A northern Ugandan man has spent the last nine years looking for his sister. Strange though it may sound, his only hope is that she was taken by Joseph Kony's Lord's Resistance Army.
"Every time I heard that abducted children had returned from the bush, I would rush to wherever they were staying so I could ask them if they had seen my sister," says Charles Oketa, 32.
It was on 5 May 2005 that Christine Ayaa went missing. Then 28 years old, Ayaa disappeared while living with her family in a displaced persons camp near the Gulu district. She had gone to the garden to collect cassava to cook for her young children. When she did not return in time, the family became worried. At first, they thought she had gone in search of her estranged husband who was living in another displaced persons camp.
"Ayaa and her children had been living with us for four months. She had left her husband after some misunderstandings that the family was still trying to resolve. So we just assumed she had returned to him," says Oketa.
It was only when one of their elder brothers visited the husband's home that the family came to accept that Ayaa was truly missing.
But Oketa and his family are not alone. At the time, Kony's LRA was very active in northern Uganda. The rebels were known to abduct and kill people - many were children - who did not want to be recruited as soldiers or wives. Survivors were often taken to neighbouring areas, such as in present-day South Sudan, where the LRA had camps.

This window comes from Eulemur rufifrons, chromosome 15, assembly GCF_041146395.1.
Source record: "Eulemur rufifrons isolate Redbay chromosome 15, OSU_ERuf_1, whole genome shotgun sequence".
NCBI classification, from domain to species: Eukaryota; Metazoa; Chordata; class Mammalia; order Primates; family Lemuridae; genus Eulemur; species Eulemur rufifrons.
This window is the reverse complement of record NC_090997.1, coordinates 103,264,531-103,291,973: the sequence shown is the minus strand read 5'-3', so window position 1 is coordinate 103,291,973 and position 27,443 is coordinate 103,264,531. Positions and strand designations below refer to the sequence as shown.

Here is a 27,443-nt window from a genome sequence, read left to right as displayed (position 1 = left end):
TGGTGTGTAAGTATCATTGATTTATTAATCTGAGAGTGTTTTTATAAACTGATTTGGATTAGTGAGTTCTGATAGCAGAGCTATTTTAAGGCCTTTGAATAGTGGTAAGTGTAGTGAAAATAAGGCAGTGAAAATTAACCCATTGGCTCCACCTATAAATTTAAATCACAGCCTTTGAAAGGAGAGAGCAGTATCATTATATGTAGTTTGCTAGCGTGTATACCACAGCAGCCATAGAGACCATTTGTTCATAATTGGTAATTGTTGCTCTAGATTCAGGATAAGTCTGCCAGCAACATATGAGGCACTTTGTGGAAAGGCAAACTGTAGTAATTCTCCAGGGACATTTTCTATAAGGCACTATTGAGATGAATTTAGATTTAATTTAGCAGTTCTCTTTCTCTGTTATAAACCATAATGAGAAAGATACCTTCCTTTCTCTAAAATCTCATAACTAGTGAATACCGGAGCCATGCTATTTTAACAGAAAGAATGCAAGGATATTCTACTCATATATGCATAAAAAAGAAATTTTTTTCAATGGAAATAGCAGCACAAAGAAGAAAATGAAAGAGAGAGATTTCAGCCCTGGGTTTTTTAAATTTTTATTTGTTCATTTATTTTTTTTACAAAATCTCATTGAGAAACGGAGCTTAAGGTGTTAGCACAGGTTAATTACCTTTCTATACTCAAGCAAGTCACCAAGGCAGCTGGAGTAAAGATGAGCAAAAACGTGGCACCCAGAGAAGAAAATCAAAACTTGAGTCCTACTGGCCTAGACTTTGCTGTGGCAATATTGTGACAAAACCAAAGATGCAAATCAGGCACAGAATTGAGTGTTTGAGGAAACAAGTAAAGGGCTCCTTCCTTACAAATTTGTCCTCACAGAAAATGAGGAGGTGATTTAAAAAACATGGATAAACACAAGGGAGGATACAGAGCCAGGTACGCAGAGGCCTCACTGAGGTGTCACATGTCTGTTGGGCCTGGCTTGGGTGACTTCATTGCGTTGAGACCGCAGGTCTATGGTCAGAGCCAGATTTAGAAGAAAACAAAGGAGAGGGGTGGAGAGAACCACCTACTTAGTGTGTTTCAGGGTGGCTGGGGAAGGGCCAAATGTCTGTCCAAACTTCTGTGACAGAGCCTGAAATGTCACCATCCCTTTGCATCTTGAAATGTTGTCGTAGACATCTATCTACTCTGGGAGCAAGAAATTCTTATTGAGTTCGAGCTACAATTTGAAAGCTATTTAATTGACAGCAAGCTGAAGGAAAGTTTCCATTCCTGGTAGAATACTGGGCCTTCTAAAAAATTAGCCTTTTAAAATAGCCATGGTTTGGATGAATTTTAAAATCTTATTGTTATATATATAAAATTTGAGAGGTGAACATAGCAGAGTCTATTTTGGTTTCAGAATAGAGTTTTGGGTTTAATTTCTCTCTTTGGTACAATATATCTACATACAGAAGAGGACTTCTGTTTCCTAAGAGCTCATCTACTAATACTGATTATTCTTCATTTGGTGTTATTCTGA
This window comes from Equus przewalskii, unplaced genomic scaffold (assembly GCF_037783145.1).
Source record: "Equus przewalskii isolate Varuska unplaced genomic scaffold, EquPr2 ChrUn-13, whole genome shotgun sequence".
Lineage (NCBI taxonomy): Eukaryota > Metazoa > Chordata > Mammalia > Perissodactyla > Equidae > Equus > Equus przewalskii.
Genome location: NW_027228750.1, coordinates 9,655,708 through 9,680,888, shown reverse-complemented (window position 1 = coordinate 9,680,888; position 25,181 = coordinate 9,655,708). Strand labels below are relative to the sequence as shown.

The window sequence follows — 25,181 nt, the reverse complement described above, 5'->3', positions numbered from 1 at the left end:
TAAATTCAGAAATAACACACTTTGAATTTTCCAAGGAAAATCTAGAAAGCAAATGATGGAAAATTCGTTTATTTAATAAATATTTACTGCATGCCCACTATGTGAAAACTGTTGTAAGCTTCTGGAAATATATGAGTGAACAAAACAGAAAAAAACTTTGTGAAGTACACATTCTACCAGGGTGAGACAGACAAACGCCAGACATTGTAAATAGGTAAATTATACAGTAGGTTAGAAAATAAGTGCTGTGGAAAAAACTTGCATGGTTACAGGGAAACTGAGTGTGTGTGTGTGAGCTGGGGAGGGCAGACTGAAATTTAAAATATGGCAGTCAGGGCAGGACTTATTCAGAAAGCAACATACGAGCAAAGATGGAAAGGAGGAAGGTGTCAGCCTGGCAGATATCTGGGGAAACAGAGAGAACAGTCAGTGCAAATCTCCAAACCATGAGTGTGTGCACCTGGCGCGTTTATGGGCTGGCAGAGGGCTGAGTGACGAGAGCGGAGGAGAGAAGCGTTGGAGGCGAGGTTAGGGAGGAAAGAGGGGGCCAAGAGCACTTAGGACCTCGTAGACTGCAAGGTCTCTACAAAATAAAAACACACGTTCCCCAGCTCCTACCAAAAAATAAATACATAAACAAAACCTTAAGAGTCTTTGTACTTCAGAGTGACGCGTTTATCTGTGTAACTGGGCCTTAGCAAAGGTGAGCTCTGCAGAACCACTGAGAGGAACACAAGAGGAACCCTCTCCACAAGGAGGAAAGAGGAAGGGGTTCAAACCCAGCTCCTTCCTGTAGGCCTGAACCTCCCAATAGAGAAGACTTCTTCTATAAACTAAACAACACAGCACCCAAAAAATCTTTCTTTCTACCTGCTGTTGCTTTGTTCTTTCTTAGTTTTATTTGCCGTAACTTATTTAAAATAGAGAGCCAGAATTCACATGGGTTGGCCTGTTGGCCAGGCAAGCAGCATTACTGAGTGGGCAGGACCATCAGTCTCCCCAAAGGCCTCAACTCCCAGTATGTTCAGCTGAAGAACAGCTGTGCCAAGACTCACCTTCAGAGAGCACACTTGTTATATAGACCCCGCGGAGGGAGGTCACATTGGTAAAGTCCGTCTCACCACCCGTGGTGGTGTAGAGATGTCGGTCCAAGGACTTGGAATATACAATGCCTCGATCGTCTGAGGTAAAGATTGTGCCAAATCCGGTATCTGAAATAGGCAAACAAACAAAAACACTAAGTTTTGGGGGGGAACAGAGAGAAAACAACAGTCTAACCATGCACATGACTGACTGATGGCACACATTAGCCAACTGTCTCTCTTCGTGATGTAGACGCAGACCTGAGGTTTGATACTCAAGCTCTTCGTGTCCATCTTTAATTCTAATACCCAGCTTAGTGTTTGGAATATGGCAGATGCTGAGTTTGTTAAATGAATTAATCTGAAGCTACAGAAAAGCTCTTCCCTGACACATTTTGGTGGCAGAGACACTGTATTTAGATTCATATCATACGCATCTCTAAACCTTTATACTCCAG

And six years after the collapse of the Juba peace talks that sought a ceasefire in the 20-year conflict between the Ugandan government and the Lord's Resistance Army (LRA), many families still don't know what happened to their loved ones.
In a survey carried out in 2012 by the Justice and Reconciliation Project, 56 percent of Ugandan families in the Acholi sub-region still had a relative missing as a result of the conflict. Of those respondents: 60 percent had one relative missing, 24 percent had two relatives missing and the remaining 16 percent had three or more relatives missing.
Oketa's search for Ayaa took him to the four established rehabilitation centres for former child soldiers to ask whether anyone knew something about his sister.
"We went from one centre to the next, but no one could confirm that they had seen her or witnessed her death," recalls Oketa. "Many of the abducted children changed their names so I suspect that my sister changed her name or was given a nickname by the rebels, and that is why no one could recall her."
Many abductees were killed in battles between the rebels and the Ugandan army, or died while trying to return to northern Uganda.
"They could have been killed by wild animals, or got lost in southern Sudan, or drowned while crossing a river. So I cannot tell whether my sister is alive or not," says Oketa.
Ayaa's disappearance meant that Oketa had to take on the care of her three children.
"Their father chose to ignore them," he explains.
Still, despite claims by the Uganda Army that very few LRA rebels and abducted children remain in the bush, Oketa hopes one of them will turn out to be his missing sister.
"Some families whose children are still missing have carried out funeral rites for their lost ones. But we haven't done so for Ayaa. We still have the hope that she could be alive," he says.